*An hour lunch break and all these 15-min coffee breaks? Who does that? Every day? Whoever you are, stop taking so many breaks so you can get out of the office faster.

2 x 15 min coffee breaks. think of it as a placeholder for breaks during the day. watercooler/hallway chat, bathroom breaks, etc. if you think 30 mins of unproductive time a day is too much, you must be some kind of machine or slave. in any event i wouldn't want to work there.

*This person has a lot of unbillable time, at least from my experience.
*Don't commute. It is a waste of your time. Barring circumstance where you can avoid it (i.e. having to live between 2 cities because of your partner's job or whatever), live where you work.
sorry but this is just silly. do you think a half-hour commute only occurs when one travels from outside a city? have you ever lived in or even visited a large city? Even going from midtown to downtown manhattan can easily take you 30 mins door to door.

i'd like to hear more about why that pdf is so awful. but the above isn't it.

Sup Kid
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Re: 1800 vs 2000 Hours

Postby Sup Kid » Wed Sep 11, 2013 12:09 am

iplulzer wrote:i'd like to hear more about why that pdf is so awful. but the above isn't it.

The pdf grossly overestimates the following line items:
1) 1 hour for lunch
2) 30 minutes reading legal updates and reviewing general correspondence
3) 30 min for department meetings, occasional conferences and do CLE

Here's why:
1) Everyone I work with (NY Biglaw) goes out to grab lunch at place within 2 blocks of the office and eats at their desk, while working. Total time for lunch should be 15-20 minutes, not 60 minutes.
2) "Reading legal updates" doesn't happen for junior associates and what is "general correspondence"?? -- you do what your told, ask questions, and learn on the go. Nobody spends 30 minutes/day doing this stuff, maybe 30 minutes per week.
3) We have department meetings once every couple weeks, if that (normally once a month or less). Never been to a conference, and as a junior there probably isn't any reason you need to be. CLEs have to be done, but not at the rate of 2.5 hours/week. Over the course of the year, it's probably about 30 minutes/week (around 25 hours total).

Therefore, adding that all up, if you act like a normal associate, you can save 7.5 hours per week from what that PDF proposed. Over the course of the year, that's more than 375 hours.

Note that I'm not arguing with the 30 minutes/day for "coffee breaks". You might not be getting coffee for 30 minutes, but you're probably on facebook/gchat/etc for 30 minutes/day.

run26.2
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Re: 1800 vs 2000 Hours

Postby run26.2 » Wed Sep 11, 2013 1:03 am

Mount Elbrus wrote:The Yale paper also assumes people are being absolutely ethical and not inflating their hours even the slightest bit. Rounding up can net some big returns if done consistently.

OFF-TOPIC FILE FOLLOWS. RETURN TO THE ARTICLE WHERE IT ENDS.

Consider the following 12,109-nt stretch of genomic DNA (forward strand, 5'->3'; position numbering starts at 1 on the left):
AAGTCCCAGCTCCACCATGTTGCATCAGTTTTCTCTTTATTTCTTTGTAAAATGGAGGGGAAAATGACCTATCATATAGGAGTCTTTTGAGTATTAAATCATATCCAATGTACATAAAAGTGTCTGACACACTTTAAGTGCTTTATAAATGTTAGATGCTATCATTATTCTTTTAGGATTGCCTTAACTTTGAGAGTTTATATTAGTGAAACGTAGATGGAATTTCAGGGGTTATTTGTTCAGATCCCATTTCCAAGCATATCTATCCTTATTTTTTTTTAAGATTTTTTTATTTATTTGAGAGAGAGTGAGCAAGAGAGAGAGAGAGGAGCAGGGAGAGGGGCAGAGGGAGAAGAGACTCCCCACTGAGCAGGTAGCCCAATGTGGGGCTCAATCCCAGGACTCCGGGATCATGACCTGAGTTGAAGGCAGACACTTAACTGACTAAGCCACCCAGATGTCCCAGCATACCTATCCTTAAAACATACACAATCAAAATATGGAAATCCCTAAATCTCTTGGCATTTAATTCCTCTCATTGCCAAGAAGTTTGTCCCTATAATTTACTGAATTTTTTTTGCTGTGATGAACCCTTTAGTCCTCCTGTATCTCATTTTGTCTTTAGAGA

It's not even that you need to round up. Some lawyers fill in their hours much later. I wonder how people that do this can be close to accurate.

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thesealocust
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Re: 1800 vs 2000 Hours

Postby thesealocust » Wed Sep 11, 2013 1:27 am

run26.2 wrote:
Mount Elbrus wrote:The Yale paper also assumes people are being absolutely ethical and not inflating their hours even the slightest bit. Rounding up can net some big returns if done consistently.

It's not even that you need to round up. Some lawyers fill in their hours much later. I wonder how people that do this can be close to accurate.


It's obviously an impressionistic system anyway - time gets written off, rates get adjusted, discounts get applied, etc. Time is sometimes billed for block units (i.e. deal/case related travel) but other times people feel the need to neurotically subdivide between tasks during the day. Some questions have easy answers (Q: "Can you bill for lunch if you didn't work on a project?" A: "No.") while others are nearly intractable (Q: "While on the subway ride and thinking about the case, the attorney decides on a new strategy and revises documents accordingly upon arrival to the office. How much, if any, of that commute was billable? If not why not? What if he was in the office and thinking while watching the morning news? What if he was in the office thinking while typing an email about the case? Typing an email about another case? Talking to the partner? Talking to the partner about something else? BUT WHERE DO WE DRAW THE LINE?).

Billing time in 1/10th hour intervals based on the attorney's memory is the worst way to account for attorney time & to bill clients... except for all the other ways? It provides some - often rough - way for firms to know how their resources are (or aren't) being used and to charge clients based on how heavily those resources are used. Even when clients get anxious, its usually over things like entries that sound overly secretarial (life pro tip: avoid using phrases like "printed" - "ran blacklines" - etc. in your time entries) and not quibbling over the hours and minutes.

It's not a problem unique to law either - mechanics with hourly rates will assign time values to projects and then adjust only if they go (substantially?) over pretty routinely. Lawyers billing time in a corporate context may actually be one of the most accurate and robust means of accounting for time billed on an hourly basis outside of parking meters.

run26.2
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Re: 1800 vs 2000 Hours

Postby run26.2 » Wed Sep 11, 2013 1:41 am

thesealocust wrote:
run26.2 wrote:
Mount Elbrus wrote:The Yale paper also assumes people are being absolutely ethical and not inflating their hours even the slightest bit. Rounding up can net some big returns if done consistently.

It's not even that you need to round up. Some lawyers fill in their hours much later. I wonder how people that do this can be close to accurate.


It's obviously an impressionistic system anyway - time gets written off, rates get adjusted, discounts get applied, etc.

Billing time in 1/10th hour intervals based on the attorney's memory is the worst way to account for attorney time & to bill clients... except for all the other ways?

Here's an example of how it could be abused. Client says no associate may bill more than 150 hours per month on its matter. All associates do work in the 100 hour range every month but bill the client 145 hours every month. There are other ways it can be abused, such as billing for surfing the web, going to the bathroom, or billing extra time on a task on which you were extra-efficient.

I think there are many attorneys that make a concerted effort to be accurate in their billings, and their reported figures are passed directly on to their clients (with possible discounts or rate adjustments negotiated at the outset of the matter).